The Sporting Life

Disney's Bratches keeps fans and affiliates happy
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Sean Bratches is a player. A cable player. As the gatekeeper to Disney's cable distribution, he has been through some messy negotiations with Cox Communications and other cable operators over ESPN. After all, the sports channel has cable's highest subscriber fees. "It's somewhat invigorating," he says of pressure-cooker negotiations. "We may not always see eye to eye, but we've structured agreements."

Now, as president of distribution for all of Disney's cable networks, Bratches has even more to sell, like SoapNet and Toon Disney.

Sixteen years ago, however, he wasn't exactly sure what cable was selling. He joined the sports channel in 1988, after a stint in local-broadcast ad sales. There were no sales gigs open at ESPN, but a young exec named George Bodenheimer, now head of ESPN and ABC Sports, needed affiliate-sales staffers. Bratches took the plunge.

"I had no idea the affiliate- sales aspect of the business even existed," he recalls. Instead of selling ads, he'd pitch a network. His first assignment: getting ESPN on cable systems in the Northeast. "I cut my teeth traveling to systems in remote areas," he says.

Back then, ESPN consisted of one cable network. Today, the Bristol, Conn.-based sports empire has five, as well as broadband, interactive TV, a high-definition channel, pay-per-view and syndication businesses. What Bratches brings to the table, Bodenheimer says, is a "positive and upbeat style. He's the same can-do person he was when he walked through the door in 1988."

An avid sportsman with a competitive streak, he's a perfect fit for ESPN and Disney.

The Westchester County, N.Y., native played ice hockey and lacrosse for the Rochester Institute of Technology. An outdoor buff who ranks The Great Outdoor Games
as his favorite sporting event, he took his wife to compete in a triathlon on their first date.

Television, however, wasn't instinctive. Bratches decided to pursue TV ad sales after college because he admired his cousin's husband, who worked at CBS sales. Bratches liked his lifestyle and decided to emulate his success.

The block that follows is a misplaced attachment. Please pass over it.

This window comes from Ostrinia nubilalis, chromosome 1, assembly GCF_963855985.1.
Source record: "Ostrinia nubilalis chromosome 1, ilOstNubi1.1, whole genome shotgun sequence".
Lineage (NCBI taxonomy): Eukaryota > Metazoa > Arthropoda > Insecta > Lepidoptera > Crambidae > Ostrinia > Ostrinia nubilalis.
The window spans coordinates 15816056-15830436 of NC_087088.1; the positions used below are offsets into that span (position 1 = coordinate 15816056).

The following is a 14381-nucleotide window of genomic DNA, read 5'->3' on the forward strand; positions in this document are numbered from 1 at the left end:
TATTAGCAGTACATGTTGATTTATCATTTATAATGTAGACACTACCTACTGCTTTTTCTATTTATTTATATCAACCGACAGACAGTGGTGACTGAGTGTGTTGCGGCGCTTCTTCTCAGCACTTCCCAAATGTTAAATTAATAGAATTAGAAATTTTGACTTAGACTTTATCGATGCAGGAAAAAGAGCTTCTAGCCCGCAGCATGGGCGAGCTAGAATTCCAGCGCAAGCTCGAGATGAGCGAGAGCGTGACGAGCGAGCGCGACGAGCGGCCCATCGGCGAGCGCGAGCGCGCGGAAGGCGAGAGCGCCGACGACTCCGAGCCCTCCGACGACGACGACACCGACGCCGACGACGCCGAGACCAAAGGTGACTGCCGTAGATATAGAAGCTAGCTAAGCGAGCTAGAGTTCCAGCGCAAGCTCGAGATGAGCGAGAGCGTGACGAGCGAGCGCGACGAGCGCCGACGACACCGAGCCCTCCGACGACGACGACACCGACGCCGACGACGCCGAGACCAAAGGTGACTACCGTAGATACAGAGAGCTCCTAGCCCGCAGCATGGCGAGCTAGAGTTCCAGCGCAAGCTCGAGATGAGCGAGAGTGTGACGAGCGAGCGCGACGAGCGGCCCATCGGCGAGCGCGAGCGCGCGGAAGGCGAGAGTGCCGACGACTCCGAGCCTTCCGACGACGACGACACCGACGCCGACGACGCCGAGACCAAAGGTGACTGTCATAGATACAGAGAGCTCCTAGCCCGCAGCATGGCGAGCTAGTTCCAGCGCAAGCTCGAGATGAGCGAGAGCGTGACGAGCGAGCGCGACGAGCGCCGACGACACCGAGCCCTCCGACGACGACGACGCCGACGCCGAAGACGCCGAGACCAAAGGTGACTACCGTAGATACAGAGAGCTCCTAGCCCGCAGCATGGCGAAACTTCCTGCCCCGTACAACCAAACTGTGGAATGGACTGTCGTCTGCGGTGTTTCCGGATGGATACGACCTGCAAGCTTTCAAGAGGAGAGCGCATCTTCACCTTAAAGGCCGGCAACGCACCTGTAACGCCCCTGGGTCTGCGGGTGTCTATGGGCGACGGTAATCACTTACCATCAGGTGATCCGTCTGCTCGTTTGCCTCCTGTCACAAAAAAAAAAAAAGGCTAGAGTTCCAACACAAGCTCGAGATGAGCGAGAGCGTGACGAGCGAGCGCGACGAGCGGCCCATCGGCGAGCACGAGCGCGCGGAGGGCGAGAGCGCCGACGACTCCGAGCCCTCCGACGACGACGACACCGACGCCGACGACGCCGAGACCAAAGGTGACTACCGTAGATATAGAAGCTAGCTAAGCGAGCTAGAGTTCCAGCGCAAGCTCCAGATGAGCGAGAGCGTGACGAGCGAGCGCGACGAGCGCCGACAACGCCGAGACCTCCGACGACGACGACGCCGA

Although entertaining offers from Petry Television, Blair Television and Storer Television, Bratches opted to move to Dallas and join Storer. Three years later, Storer was dissolved. Bratches headed back to the East Coast and landed at ESPN.

His first big sale for ESPN came in 1992 when the network started pitching a spinoff channel to cable operators. ESPN initially planned to call the channel Sports TV to differentiate it from the mothership. Cable operators were not happy.

"Everybody stood on their desks and grabbed me around the neck and said, 'You have to put ESPN in the name,'" he says. So ESPN2 was hatched. "We knew the power of the brand."

More recently, he has been pushing high-tech brand extensions, such as ESPN HD and ESPN Broadband. With four young sons, Bratches is up on the latest gadgets. In his suburban-Connecticut home, there are three computers and two high-def TV sets. He often hosts HD parties at his house so friends and neighbors can watch sports and big events on the Bratches' fancy HDTV. The gatherings, he says, have "spawned purchases."

What's a current challenge? Pushing broadband properties. Bratches sees this as cable's next big application. Operators, he says, need good video content for broadband, much like they needed channels in the early 1980s. "ESPN Broadband is to the cable modem," he says, "what ESPN, MTV and CNN were to the cable pipe."

Whatever the product, Bratches' sales pitch is simple: "Our guide is to serve the fan better tomorrow than we did today."

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